Financial markets have recovered quickly from the effects of widespread power blackouts in the US and Canada, but transport problems still hit factories and offices.
The daily commute proved tricky
Many companies have been disrupted, especially in the vulnerable aviation sector.
Airlines have cancelled hundreds of flights and analysts say this may cost the industry tens of millions of dollars.
The New York Stock Exchange opened as usual on Friday, although trading was light as many people struggled to get into work.
In New York, Mayor Michael Bloomberg urged non-essential workers to take the day off, warning that the subway system would still not be fully restored by the evening rush hour.
But despite the problems suffered by some industries, analysts said the impact on the overall economy was unlikely to be significant.
Trading on the NYSE began on time on Friday, but there was little movement in share prices and the main share indexes closed barely changed.
The Dow Jones finished up 11.13 points at 9,321.69 while the Nasdaq edged up 1.67 points to 1,702.01.
"It's very, very quiet. Virtually nothing's going on," said Tim Smalls, managing director at S.G. Cowen.
Air travel is still being disrupted
"We're one of the few lucky firms, and got our senior personnel in.
"But there are firms that are shut down and not
operating," he added.
The New York Mercantile Exchange, which trades commodities, opened two hours late after problems with its telephone system.
Many ATM machines were put temporarily out of service, with most banks saying they expected normal banking services to be resumed by Saturday.
In the business world, the airline industry appears to have been the worst hit.
Five US and two Canadian airports, including New York's JFK, LaGuardia and Newark, were closed temporarily following the blackout.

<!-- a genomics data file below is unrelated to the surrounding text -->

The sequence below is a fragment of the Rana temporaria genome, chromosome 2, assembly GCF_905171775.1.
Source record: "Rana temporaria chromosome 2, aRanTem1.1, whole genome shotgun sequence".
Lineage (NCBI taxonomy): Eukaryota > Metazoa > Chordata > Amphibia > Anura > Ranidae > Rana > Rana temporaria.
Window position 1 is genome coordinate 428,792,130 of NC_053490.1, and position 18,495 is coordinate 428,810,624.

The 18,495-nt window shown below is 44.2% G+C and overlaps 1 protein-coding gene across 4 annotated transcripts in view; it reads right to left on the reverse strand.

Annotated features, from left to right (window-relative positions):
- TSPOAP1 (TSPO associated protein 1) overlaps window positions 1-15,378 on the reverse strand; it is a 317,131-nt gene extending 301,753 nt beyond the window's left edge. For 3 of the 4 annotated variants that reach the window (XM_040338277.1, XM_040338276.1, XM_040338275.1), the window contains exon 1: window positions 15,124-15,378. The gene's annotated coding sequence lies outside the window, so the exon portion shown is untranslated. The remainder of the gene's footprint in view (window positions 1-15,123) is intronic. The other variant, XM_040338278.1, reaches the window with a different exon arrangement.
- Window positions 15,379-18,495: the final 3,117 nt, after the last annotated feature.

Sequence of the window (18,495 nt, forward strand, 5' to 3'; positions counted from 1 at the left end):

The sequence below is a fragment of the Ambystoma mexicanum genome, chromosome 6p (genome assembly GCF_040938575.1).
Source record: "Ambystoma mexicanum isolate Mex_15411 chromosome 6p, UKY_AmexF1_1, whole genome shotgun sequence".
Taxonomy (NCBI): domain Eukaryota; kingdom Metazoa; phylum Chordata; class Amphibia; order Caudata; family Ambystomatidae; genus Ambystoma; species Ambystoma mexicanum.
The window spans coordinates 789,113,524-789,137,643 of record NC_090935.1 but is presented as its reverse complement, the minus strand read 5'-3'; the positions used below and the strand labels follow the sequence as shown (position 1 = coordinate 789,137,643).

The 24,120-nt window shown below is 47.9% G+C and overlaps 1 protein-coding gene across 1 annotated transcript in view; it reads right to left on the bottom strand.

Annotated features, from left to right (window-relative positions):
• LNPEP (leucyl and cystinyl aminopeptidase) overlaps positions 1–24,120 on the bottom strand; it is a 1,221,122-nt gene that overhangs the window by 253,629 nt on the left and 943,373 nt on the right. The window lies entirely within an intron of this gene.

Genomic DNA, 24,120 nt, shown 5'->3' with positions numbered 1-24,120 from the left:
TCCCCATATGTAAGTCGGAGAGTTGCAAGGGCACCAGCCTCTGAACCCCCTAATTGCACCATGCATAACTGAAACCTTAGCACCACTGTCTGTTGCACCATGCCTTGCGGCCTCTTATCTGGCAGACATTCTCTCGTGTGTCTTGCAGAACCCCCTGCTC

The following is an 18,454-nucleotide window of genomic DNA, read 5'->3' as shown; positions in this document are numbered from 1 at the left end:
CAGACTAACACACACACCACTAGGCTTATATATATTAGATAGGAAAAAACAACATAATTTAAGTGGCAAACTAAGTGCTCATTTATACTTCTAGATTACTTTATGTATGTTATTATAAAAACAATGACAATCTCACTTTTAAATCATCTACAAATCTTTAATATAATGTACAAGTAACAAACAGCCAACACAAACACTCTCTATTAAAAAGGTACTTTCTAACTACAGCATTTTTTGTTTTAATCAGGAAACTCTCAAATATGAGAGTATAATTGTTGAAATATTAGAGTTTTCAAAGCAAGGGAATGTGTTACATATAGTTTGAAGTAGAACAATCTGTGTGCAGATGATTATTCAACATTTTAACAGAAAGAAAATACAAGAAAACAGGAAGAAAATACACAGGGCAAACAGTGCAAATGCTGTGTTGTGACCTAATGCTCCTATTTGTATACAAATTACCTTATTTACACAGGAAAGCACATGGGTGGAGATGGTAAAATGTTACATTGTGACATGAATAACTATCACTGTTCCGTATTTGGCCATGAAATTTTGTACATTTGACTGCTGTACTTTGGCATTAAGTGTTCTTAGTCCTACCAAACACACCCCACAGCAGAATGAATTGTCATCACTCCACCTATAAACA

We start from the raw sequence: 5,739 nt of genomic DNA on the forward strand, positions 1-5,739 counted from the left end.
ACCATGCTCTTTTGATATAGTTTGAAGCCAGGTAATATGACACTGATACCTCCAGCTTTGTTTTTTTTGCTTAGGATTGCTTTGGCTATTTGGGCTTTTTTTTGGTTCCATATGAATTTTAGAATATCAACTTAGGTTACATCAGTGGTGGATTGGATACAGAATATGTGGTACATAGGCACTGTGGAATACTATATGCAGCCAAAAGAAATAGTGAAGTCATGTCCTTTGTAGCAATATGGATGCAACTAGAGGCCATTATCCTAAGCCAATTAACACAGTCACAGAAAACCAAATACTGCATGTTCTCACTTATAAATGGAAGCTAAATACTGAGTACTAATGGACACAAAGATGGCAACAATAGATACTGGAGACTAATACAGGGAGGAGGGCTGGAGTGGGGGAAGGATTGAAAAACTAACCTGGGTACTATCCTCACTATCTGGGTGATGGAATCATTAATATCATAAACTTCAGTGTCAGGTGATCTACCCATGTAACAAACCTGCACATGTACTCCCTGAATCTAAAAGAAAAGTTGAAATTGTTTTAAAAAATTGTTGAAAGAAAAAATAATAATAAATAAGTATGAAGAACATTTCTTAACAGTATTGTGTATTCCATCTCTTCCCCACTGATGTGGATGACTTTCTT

American Airlines - cancelled 183 flights
Delta Air Lines - expects to cancel 91 flights
US Airways - cancelled 61 flights
JetBlue Airways - expects to cancel 20 flights
United Airlines - cancelled 40 flights
Southwest Airlines - cancelled 17 flights
Continental Airlines - cancelled 11 flights
Air Canada - major disruption to all flights in its worldwide network
However, normal service has yet to be resumed and more than 500 flights were cancelled on Friday.
Air Canada had to cancel all its worldwide flights following a blackout at its main operations centre in Toronto.
However, the airline managed to restart flights on Friday although all services to the US have been grounded until Saturday.
The disruption could not have come at a worse time for the industry, with many airlines financially vulnerable after years of slumping demand caused by global terrorism fears.
"You are probably looking at tens of millions of dollars of losses for the airline industry by the time this settles," said Michael Boyd, an airline industry consultant.
British Airways said it had cancelled six flights on Friday, and has also cancelled three return services on Sunday because aircraft will be in the wrong place.
Car plants hit
Car production also ground to a halt at many North American plants.
General Motors said that more than a dozen of its plants were closed, with only skilled trades and maintenance personnel reporting for work for Friday's first shift.
The future compensation bill could be high
Meanwhile Ford said 23 of the company's 44 plants in North America were closed.
One of the US' largest steelmakers, US Steel, said its second-largest plant had been shut down since the blackout.
The insurance sector is also likely to be hit hard, especially by the potential horde of homeowners claiming for losses such as defrosted frozen food.
A spokesman for major insurer Aon said the compensation bill was potentially a "sizeable sum".
And there is also the possibility that power firms may have to pay some form of compensation.
Despite the problems, economists do not expect the blackout to have a major effect on the overall economy.
Strategists at Credit Suisse Private Banking said the blackout would not "have a markable impact in the US economy".
"The impact on the market will be - if there is one - very limited and short termed, as the fundamentals of most companies are not likely to be affected," they said in a note to clients.
Other economists agreed the effect would be minor.
"It looks like power is being restored pretty fast, so the tangible economic effects would be small," said Sung Won Sohn, chief economist at Wells Fargo.